The Mount Kenya hike is as challenging as it is enjoyable. The trek to Point Lenana, Kenya’s third-highest peak at 4,985 meters above sea level, is an enriching experience for anyone that attempts the summit push. The climb delivers breathtaking views of the two other peaks, Batian and Nelion, as well as magnificent views across the forest and valleys of Mount Kenya. Yet, getting to the top of Point Lenana calls for some preparation. Below is a detailed guide to help you as you train for Mt Kenya.
Climbing Mt Kenya – what to expect
There are several trekking routes up Mt Kenya. The three main routes to Point Lenana are the Naromoru route to the West, Sirimon on the North West, and Chogoria on the South East. Choosing your preferred route for climbing Mount Kenya doesn’t have to be a daunting task. Let’s first brush through each of the three routes and then delve into how you can choose one.
Mt. Kenya Naromoru Route
The Mt. Kenya Naromoru route is the shortest route to the peaks. The trek starts at the Naromoru Gate on an initial 9km walk on an all-weather road to Met Camp (3,048m ASL).
The second day takes you past a meteorological station, up the vertical bog, and through the Teleki Valley to get you to Mackinders Camp (4,300m ASL) 10 km later. The final 4km scramble to the summit is a near-vertical climb on loose scree, past the Austrian Hut (4,790m ASL), onto the world’s highest via Ferrata to get you to Point Lenana.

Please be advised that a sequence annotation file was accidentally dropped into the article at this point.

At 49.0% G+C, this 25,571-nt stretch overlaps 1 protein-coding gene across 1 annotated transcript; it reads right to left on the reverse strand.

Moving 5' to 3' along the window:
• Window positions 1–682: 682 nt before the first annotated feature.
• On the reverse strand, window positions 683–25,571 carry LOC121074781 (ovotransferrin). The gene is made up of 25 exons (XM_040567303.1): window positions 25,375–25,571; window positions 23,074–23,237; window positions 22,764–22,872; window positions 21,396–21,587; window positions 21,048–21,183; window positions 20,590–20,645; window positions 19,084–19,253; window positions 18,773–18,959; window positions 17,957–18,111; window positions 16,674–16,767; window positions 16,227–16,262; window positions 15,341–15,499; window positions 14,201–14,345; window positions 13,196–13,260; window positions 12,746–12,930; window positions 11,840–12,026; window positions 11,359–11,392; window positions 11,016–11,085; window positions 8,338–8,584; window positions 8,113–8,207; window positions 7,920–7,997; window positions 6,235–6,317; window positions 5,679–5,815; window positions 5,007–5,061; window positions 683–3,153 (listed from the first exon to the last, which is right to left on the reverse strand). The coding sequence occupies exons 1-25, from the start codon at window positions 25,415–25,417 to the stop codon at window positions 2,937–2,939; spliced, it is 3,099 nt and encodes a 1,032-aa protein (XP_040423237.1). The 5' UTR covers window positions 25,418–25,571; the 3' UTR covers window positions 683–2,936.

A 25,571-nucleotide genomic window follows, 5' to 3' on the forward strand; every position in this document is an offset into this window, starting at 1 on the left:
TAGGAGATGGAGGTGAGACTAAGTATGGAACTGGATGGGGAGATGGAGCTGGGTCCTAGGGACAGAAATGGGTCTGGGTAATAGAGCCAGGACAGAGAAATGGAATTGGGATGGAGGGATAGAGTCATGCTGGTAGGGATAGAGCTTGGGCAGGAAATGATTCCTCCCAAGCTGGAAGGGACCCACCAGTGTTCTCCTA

Mount Kenya Sirimon Route
The Mt. Kenya Sirimon route is considered the easiest of the Mount Kenya routes. The climb starts at the Sirimon gate off the Nanyuki-Isiolo highway. As with the Naromoru route, the trek begins with an initial 9km walk on an all-weather road to Old Moses Camp (3,300m ASL).
The second day takes you on a moderate 14km trek through valleys and across rivers to get to Shiptons Camp (4,200m ASL). Half the hike is through the beautiful Mackinder Valley, featuring bountiful montane vegetation. The final climb to Point Lenana is a shockingly steep 2.5km climb on loose scree.
Mt Kenya Chogoria Route
The Mount Kenya Chogoria Route climb is the longest, most challenging, yet most scenic of the Mt. Kenya routes. The trek starts at the Chogoria gate (2,950m ASL) through an initial gentle 8km walk on a well-paved road to lake Ellis (3,455m ASL) in the Hinde Valley.
The second day takes you through a significantly challenging, steep 12km climb to Mintos Camp (4,300m ASL). The third day allows you to attempt the 4.5km summit push to Point Lenana, with the option of descending 6km to Lake Michaelson (4,000m ASL), 4.5km back to Mintos Camp, or 12km down to Road Head Camp (3,300m ASL). Either way, you can rest assured of glorious views across the Gorges Valley as you descend before finally tackling the 7km trek from Road Head to back Chogoria gate.
Train for Mt Kenya — Choosing the correct route for you
As you choose what route to use, it’s helpful to think through a few things, such as the following.
• Distance:- The different routes vary in distance to the peaks, with increasing difficulty levels. If you are only concerned with reaching the peak, you can consider the Sirimon Route. If you are looking for a scenic expedition, go for the Chogoria Route. Otherwise, if you are looking for a good challenge, the Naromoru route is your best choice.
• Time of year and weather:- In the rainy season, you want to keep off the Chogoria route, as the access roads are badly dilapidated. Otherwise, as far as the hike goes, the good old saying holds: “There’s never bad weather for a geared-up hiker.”